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Local Elections

Wales Insight


This year Wales will see elections to all seats of all twenty-one Local Authorities. Wales has historically been seen as a Labour stronghold with the party topping the poll in every Wales-wide election since 1918 until 2009 when the Conservatives beat them to second place in the European Parliament Election of that year.

Despite the result in 2009 and a second blip in the 2019 European Parliament election, where The Brexit Party came first, Labour has returned to relative dominance in Wales in Local, Senedd and General selections.

Whilst Labour has recovered its position at the top of the table in recent years, the presence of the Welsh-nationalist Plaid Cymru and range of independents on the Welsh political scene means this doesn’t necessarily translate into huge numbers of seats and control of Council at the local level, particularly not in the north.

This year, Labour will be looking to repeat their success in the Senedd elections and make gains in Councils across the country at the expense of Plaid Cymru and the Conservatives. The Tories meanwhile, will be looking for an indication of whether their Welsh “Red Wall” seats, such as Wrexham and Ynys Mon and Delyn, may be under threat from a resurgent Labour at the next General Election.

Blaenau Gwent Council is holding all-out elections this year, with 42 seats available across 16 wards.


Independents currently have 29 members, whilst Labour has 13. In 2012, the Labour Party had firm control of Blaneau Gwent council, with 33 seats.


However, at the May 2017 council elections the numbers of Labour councillors was greatly reduced, with the Independents winning majority control. The Conservatives and Greens failed to win any seats.


In March 2022, the Blaenau Gwent council leader (Cllr Nigel Daniels (IND) was presented with vote of no confidence motion, relating to a 2017 issue with a waste services provider owned by the local authority.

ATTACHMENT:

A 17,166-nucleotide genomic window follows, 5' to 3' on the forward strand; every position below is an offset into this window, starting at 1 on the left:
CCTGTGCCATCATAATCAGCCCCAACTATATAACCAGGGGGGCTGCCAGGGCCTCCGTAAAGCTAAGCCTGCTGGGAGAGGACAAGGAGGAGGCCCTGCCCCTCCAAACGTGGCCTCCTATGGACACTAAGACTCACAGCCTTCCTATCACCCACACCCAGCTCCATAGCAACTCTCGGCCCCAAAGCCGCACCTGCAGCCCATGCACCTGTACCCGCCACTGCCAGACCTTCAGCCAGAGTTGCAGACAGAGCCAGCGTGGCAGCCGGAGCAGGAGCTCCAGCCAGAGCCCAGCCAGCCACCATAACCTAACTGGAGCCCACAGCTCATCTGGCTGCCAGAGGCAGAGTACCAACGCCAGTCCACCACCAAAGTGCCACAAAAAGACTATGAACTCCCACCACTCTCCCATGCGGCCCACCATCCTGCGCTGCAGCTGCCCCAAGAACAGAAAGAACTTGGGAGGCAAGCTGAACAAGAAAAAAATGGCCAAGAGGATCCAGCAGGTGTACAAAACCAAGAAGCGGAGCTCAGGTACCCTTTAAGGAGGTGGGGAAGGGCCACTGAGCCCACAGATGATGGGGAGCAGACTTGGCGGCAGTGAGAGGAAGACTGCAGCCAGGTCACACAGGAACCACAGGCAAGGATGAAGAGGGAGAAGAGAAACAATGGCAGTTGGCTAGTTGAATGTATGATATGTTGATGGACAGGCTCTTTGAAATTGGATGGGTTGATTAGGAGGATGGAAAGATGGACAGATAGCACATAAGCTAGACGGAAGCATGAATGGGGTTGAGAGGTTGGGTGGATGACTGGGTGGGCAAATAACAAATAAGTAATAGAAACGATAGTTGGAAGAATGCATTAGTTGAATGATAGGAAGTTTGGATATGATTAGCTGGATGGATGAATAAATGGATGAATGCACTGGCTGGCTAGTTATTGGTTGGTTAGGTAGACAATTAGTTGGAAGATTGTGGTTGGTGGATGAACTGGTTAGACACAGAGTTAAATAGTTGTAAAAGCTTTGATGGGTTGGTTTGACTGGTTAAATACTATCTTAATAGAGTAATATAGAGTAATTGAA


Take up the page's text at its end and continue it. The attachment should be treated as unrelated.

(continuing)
All opposition councillors from the Labour and minority Independent group had signed the motion.

Carmarthenshire Council will hold all-out elections this year, with 74 councillors up for election across 54 wards.


Carmarthenshire Plaid Cymru, which has run the council for the last seven years in coalition with the Independent group, will be favourites to retain the leadership and control of the council. They have a combined 51 seats.

Ceredigion Council is led by a coalition of Plaid Cymru members and two independent parties, Independent Group and Independent Voice.


It is expected again that Plaid Cymru will need to form a coalition to stay in power. They held 20 seats in the last elections, with 42 up for grabs.

With boundaries taking in Wales’ largest seaside resort, Llandudno, as well as a North-East portion of the stunning Snowdonia National Park, Conwy County Borough Council’s politics are as varied as its geography.​

In elections this year, the size of the Labour Group grew by the same number of Councillors that the Conservative Group shrunk by, making the former the second largest grouping on the Council. Independents make up the largest group on the Council and, despite also shrinking in numbers the arithmetic does add up for a continuation of the Independent/Conservative agreement that has ruled the Council since 2017.

Home of seaside towns Rhyl and Prestatyn, the latter being the location of the world-famous Pontin’s Brass Band Contest until 2010, Denbighshire was a Council where the Labour Party were seeking to make some headway. Indeed they did, picking up an additional three seats which propelled them to become largest party.​

Meanwhile the Conservatives had a disastrous night, falling back nine seats and dropping from 2nd to 4th largest grouping on the Council. It is difficult to imagine that the Leadership of the Council will not change as a result of the new composition.

Labour have retained their status as the largest group on Flintshire Council despite suffering two losses on election night.​

The real winners in these elections were the Independents, who collectively have only one fewer Councillor than the total number of Labour Councillors.​